Disclaimer: I am a Dojo committer.
Somehow nobody presented the Dojo side in this comparison — it is not a comparison without one, is it? Let me go over your points.
Dojo is used in many IT projects by major international corporations. I personally participated in projects for VMware, IBM, Cisco, Reuters Thomson to name a few. Instead of forwarding you to the "marketing literature" I can show you the actual list of contributors: http://docs.dojocampus.org/developer/contributors — scroll down to see corporations that contribute (and use) Dojo.
We keep the list of individual and corporate contributors so our users can be sure that the IP lineage of Dojo code is clean — every contributor signs a CLA stating that he/she/it wrote the contributed code and/or has a right to contribute it under dual AFL/BSD license. So far we didn't have any problems with that.
As far as I can tell YUI is mostly developed by one company: Yahoo! YUI started to accept external contributions only two years ago being in development since 2005 and now requires CLA too.
Unlike YUI Dojo is backed by several companies with IBM being the most influential one — several prominent committers were hired by this company. While Dojo has a strong corporate support, it is still a project driven by its community, by individuals. If any company or even several companies will experience market hiccups we will still plow ahead.
Dojo is distributed under dual AFL/BSD license and free for all uses. All officially released versions of Dojo are served by AOL and Google CDNs.
I am biased :-) and I consider the code to be of a very good quality. As Dojo is an open source project you can always judge it for yourself, and improve it, if you feel up to it.
The source code is kept in Subversion with official mirrors maintained on Github (git), and Bitbucket (hg). For convenience there is a mirror on Launchpad (bzr).
Core developers moving forward with new features
Dojo has an active vibrant community, which keeps the wheel moving so to speak. Being one of the core developers I assure you personally that we will continue to move forward pushing the proverbial envelop even further.
Dojo has a proven track record of innovations, and we are not going to stop.
Cross browser problems
Currently Dojo 1.4 supports following browsers:
- Firefox 2 support dropped. Firefox V3 and V3.5 supported.
- Latest Safari (Safari v4) and latest Chrome (Chrome v3) supported, but not previous versions.
- IE6, IE7, IE8 all supported.
- Latest Opera (Opera v10) (Dojo core only).
The upcoming Dojo 1.5 (will be released in a few days) was extensively tested with following browsers:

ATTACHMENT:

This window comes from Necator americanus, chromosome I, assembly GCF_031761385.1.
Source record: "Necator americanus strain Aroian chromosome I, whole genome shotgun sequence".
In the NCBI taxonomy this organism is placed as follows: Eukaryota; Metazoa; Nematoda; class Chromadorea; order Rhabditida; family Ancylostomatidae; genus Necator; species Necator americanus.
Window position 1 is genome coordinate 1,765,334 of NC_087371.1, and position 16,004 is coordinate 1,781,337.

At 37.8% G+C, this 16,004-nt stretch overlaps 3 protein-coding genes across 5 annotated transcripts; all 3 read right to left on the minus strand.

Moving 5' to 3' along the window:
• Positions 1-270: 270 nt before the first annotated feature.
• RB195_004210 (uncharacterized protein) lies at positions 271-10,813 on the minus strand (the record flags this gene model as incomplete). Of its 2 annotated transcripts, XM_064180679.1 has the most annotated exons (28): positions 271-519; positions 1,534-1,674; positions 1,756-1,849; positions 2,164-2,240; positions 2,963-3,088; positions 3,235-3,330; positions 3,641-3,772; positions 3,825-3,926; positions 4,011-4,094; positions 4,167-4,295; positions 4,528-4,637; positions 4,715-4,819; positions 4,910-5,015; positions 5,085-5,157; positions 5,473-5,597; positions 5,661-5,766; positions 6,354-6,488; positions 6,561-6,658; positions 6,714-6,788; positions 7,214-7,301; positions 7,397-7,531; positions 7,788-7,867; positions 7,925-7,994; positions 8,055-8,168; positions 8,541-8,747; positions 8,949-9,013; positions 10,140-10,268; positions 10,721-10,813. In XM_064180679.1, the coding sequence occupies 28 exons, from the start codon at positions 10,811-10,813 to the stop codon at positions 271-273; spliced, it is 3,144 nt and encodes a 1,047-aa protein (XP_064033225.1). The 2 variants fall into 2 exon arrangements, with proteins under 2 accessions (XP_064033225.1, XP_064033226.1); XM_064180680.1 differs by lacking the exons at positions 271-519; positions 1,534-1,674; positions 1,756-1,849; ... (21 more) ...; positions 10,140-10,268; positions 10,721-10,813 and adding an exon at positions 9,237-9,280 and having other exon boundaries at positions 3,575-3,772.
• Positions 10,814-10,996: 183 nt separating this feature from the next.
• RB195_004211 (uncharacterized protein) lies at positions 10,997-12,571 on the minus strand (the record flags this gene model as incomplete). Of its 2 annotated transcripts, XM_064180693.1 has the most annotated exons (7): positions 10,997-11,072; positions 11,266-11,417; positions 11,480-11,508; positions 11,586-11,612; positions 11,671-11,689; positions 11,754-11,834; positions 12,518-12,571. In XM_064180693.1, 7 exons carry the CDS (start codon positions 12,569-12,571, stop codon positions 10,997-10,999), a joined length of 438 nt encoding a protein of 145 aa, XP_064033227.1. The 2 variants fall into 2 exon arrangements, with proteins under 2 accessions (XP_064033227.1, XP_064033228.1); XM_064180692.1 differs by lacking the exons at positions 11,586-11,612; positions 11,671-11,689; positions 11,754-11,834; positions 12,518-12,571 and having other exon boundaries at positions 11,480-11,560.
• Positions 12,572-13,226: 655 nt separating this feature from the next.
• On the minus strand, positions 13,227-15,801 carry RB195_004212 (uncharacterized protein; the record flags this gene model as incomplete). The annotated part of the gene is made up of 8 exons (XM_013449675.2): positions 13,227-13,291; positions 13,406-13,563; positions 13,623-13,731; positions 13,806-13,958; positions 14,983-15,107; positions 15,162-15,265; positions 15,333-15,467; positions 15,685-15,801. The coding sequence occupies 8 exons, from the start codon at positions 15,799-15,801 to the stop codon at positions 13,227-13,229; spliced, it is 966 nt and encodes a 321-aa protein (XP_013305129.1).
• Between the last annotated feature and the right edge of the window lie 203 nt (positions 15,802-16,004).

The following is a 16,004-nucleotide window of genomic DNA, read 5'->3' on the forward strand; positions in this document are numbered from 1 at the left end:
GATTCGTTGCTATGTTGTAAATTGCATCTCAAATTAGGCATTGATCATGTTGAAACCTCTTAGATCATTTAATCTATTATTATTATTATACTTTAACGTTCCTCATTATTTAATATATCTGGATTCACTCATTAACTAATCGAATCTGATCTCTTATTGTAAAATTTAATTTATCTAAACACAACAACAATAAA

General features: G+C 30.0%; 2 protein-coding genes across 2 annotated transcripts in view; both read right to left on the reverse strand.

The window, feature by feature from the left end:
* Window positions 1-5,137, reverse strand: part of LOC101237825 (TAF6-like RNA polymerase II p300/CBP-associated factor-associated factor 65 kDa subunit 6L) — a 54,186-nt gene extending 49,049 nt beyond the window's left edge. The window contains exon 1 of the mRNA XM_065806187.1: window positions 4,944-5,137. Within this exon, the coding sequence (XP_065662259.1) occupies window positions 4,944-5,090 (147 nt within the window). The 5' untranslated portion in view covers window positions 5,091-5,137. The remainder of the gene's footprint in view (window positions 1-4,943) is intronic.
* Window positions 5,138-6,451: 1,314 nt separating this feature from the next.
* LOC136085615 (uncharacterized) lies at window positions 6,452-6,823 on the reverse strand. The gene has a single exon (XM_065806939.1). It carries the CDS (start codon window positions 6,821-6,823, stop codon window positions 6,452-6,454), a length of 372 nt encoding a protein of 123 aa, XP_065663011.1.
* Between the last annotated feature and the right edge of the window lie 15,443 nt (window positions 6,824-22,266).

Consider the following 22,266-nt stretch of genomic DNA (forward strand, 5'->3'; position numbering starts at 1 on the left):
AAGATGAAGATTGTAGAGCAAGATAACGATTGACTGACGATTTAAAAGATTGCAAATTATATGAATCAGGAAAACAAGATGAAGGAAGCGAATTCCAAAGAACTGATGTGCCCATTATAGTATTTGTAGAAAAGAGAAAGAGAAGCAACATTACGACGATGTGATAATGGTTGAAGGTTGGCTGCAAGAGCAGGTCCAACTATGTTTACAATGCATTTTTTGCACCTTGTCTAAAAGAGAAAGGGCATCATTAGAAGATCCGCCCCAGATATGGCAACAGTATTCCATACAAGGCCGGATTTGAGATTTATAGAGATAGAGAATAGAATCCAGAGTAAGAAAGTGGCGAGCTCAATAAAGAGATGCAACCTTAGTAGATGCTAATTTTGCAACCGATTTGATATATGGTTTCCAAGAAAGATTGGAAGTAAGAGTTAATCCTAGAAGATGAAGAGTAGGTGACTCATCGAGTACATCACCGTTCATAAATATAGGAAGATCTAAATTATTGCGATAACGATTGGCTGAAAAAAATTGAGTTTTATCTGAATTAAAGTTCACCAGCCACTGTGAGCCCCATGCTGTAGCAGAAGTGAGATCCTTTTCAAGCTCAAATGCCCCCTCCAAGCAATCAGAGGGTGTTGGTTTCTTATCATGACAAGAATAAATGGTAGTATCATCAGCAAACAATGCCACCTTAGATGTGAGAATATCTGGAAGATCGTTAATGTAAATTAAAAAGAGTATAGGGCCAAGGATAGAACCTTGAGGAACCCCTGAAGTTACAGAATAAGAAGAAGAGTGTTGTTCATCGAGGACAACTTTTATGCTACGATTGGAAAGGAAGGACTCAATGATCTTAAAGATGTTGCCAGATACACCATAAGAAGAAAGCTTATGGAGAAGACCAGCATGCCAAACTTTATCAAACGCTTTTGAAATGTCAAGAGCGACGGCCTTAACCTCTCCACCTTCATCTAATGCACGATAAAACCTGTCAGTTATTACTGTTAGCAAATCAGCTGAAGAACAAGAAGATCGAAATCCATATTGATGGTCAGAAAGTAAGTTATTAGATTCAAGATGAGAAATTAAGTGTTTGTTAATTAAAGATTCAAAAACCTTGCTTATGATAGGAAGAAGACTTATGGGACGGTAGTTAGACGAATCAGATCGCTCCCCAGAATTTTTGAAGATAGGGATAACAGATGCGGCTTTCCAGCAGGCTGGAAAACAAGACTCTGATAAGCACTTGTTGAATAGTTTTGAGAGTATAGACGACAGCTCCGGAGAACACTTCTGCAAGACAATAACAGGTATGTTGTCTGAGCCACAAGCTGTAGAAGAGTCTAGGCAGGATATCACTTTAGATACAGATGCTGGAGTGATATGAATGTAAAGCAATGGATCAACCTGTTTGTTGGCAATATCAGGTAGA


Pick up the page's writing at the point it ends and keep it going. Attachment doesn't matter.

- Firefox 3.5/3.6
- Safari 4/Safari 5 and Chrome 5
- IE6, IE7, IE8
- Opera 10.53 and later (Dojo core only)
To highlight the differences with YUI's A-grade browsers:
- Dojo supports Linux in addition to Windows and Mac.
- Dojo supports Google Chrome on all supported OSes.
- Dojo supports Firefox on all supported OSes.
- Dojo Core supports Opera on all supported OSes.
Personally I can add that I still test dojox.gfx (the cross-platform graphics package) on Firefox 2 — it involves Dojo Core and it works as expected. And I test Dojo Core on several exotic browsers like Midori.
Another difference is that Dojo can be used (and it is used) in desktop and server environments. Obviously browser-specific components are not used by those environments.
All building blocks are exposed to users, so they can create their own components, which will be 1st class citizens: they can be loaded like any other modules, processed by the builder (dependencies tracked, minified, CSS preprocessed, and so on), even exotic CDN builds can be done by users. Anything you can do with stock Dojo components you can do with your own components.
Dojo itself is split into 3 subprojects, which can be used separately:
- Dojo (including Dojo Base as a single file)
- Dijit: a collection of widgets
- DojoX: even more widgets, and ~50 packages covering everything from cross-platform charting to encryption.
Easiest to learn and integrate
Every experienced programmer usually has a mini-library of things that worked well for him/her in previous projects. He or she knows what to avoid and what to use. It "clicked" in my head when I realized that Dojo is this library on steroids — like several experts got together and carefully combined their personal libraries. Sure, it has a lot of different modules, but I can use only what I want for my specific project — I am not forced to use everything, and I don't pay for things I don't use. Not even an abstraction penalty.